A TRNC Minister has been forced to defend himself after details emerged he had gone on holiday to Jordan by flying out from an airport in South Cyprus using a Republic of Cyprus passport.
A photo of Labour and Social Security Minister Zeki Çeler and his cousins at Paphos Airport, posted on social media on Tuesday, quickly went viral and became the focus of media attention across Cyprus and in Turkey.
While thousands of Turkish Cypriots travel abroad using Republic of Cyprus documents it is believed Çeler, who is an MP for the left-wing Communal Democracy Party (TDP), is the first serving Minister from the Turkish Republic of North Cyprus to do so.
News about the minister’s actions has split public opinion, with many calling on the 37-year-old politician to step down from his post, while others have rallied around him. On Wednesday, the minister issued a statement on his personal and fan Facebook pages defending his conduct.
Mr Çeler wrote that his decision to fly out from an airport in the South was due to the ‘exorbitant’ prices charged by airlines in the North:
“Before anything else, it must be noted that specifically because of the exorbitant prices of flights from North Cyprus I, like the majority of Turkish Cypriots, use airports in South Cyprus because most of the time they are far more economic.”
The minister maintained he had done nothing wrong, nor did he have anything to hide, hence posting the pre-holiday snap on Facebook. He claimed he would have made the same travel plans whether he was a government minister or not, adding that since the TRNC’s national airline had gone bust in 2010 airlines flying to Ercan Aiport had taken advantage of the situation to “rip-off” Turkish Cypriots by charging significantly more.
His comments were not able to stem the tide of criticism against him, including from TDP voters. Penning a response beneath Mr Çeler’s statement, Jale Ahmet Özmanevra wrote:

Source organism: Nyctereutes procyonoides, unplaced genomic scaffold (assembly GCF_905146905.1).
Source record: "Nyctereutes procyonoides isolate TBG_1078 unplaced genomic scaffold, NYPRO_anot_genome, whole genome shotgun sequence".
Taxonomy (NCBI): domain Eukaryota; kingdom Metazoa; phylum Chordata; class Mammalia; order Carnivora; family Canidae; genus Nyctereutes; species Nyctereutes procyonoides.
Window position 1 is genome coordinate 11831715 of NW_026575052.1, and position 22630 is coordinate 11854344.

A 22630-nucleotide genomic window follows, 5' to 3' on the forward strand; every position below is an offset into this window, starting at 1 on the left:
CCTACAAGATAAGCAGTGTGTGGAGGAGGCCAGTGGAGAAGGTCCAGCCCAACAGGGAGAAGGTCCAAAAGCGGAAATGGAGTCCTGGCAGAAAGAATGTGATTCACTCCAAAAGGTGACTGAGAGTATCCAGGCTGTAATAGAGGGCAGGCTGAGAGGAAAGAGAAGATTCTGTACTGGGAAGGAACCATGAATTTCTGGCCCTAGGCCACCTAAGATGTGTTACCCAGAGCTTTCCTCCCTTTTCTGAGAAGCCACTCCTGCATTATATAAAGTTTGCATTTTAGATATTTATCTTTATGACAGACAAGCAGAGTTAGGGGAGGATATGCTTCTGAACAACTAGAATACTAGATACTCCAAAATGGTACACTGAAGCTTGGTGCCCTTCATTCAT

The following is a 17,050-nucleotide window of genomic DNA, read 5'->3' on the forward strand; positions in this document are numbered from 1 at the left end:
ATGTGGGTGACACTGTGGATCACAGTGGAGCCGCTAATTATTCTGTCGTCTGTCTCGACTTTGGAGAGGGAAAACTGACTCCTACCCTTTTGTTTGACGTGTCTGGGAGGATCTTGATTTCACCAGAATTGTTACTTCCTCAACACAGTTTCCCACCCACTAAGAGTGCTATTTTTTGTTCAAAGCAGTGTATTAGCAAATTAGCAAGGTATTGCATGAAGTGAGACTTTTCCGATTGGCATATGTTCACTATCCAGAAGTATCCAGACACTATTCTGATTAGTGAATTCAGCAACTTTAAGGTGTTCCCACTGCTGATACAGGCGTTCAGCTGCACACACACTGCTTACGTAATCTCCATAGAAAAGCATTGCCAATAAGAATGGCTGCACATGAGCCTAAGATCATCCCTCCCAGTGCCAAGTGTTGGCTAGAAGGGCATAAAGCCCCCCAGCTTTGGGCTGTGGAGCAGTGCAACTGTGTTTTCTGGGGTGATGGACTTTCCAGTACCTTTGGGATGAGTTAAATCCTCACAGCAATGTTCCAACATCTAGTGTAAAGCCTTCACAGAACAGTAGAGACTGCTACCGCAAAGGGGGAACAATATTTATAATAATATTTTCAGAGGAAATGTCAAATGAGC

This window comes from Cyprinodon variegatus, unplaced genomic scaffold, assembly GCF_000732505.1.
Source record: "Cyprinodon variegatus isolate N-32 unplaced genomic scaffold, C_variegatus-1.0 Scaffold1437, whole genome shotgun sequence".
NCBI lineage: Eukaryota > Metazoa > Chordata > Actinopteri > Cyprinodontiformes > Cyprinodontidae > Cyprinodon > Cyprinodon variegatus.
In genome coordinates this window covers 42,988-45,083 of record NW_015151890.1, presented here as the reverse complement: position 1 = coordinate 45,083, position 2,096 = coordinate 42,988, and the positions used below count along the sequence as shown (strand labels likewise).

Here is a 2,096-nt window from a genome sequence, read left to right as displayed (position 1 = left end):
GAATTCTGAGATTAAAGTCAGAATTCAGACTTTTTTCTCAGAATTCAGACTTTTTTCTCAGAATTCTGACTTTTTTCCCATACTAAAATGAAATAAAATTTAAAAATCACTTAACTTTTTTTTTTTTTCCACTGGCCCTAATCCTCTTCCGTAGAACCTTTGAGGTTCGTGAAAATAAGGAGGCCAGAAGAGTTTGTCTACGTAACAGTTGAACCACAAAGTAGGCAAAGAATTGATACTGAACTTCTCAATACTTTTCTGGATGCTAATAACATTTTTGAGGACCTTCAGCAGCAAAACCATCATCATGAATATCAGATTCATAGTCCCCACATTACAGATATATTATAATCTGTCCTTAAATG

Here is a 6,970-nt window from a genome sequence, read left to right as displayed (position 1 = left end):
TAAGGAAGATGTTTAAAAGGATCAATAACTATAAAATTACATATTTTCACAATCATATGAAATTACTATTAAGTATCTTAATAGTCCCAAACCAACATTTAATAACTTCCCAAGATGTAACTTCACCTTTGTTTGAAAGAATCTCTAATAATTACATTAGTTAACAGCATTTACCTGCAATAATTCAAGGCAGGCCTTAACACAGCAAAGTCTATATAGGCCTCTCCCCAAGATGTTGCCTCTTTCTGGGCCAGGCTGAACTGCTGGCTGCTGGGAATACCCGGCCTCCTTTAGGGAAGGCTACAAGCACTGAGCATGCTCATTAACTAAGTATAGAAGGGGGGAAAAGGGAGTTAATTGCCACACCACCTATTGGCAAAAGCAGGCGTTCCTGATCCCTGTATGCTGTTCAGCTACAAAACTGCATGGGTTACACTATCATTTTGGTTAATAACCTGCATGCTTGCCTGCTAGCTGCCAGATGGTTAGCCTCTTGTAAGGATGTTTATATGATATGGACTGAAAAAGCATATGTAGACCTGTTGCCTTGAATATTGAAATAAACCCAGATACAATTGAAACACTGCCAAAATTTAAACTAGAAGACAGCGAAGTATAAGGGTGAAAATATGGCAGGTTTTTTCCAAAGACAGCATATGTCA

“I am 63 years old, [and] as someone who always votes for the Left and belongs to the TDP family, I am ashamed by the actions of Zeki Çeler, I wish my hands had been broken instead of voting for Zeki Çeler. This community has endured a lot and as someone who has been a refugee three times over, I did not just find this state on the ground. Because it is expensive, should we give up on our own state and institutions?”
Echoing her comments was Onur Guren, who said: “I understand flying from the South, but what do the headlines in the Greek Cypriot papers say, illegal state, illegal minister. That is to say they don’t recognise me, you, this state or the minister, and they don’t even want to keep us in mind. If you are going to undertake ministerial duties for a state and this nation has given you this position, to be so disrespectful during your time as a minister is to spurn your state. He should resign immediately from his post.”
While Mr Çeler’s fan page was dominated by critical comments, there was more support on his personal Facebook page, with many wishing the minister a good holiday or sympathising with his views. Muazzez Bengisu wrote, “Good holidays…There is no illegal behaviour here. If you carry a Cypriot identity card then this nation can enter and leave this island as it pleases. This should not even be a matter for discussion.”
The collapse in the value of the Turkish lira over the past year has made North Cyprus residents wary of their diminishing spending power. It comes on top of the decades-old international isolation of the TRNC, imposed at the insistence of Greek Cypriots, which not only adds extra travel time through the enforced touch-down in Turkey, but also additional costs to flights.
Last year, an estimated 30% of all TRNC holidaymakers flew out via airports in the South, while a leading British tour operator to North Cyprus said they had seen a 400% increase in bookings to Larnaca following the UK’s transit rule requiring all passengers to disembark from planes in Turkey for further security checks. The tour operator estimated one in five Britons travel to the TRNC via the South.
Main photo top: Zeki Çeler on the 2018 Local Election campaign trail for TDP in June, Facebook/Zeki Çeler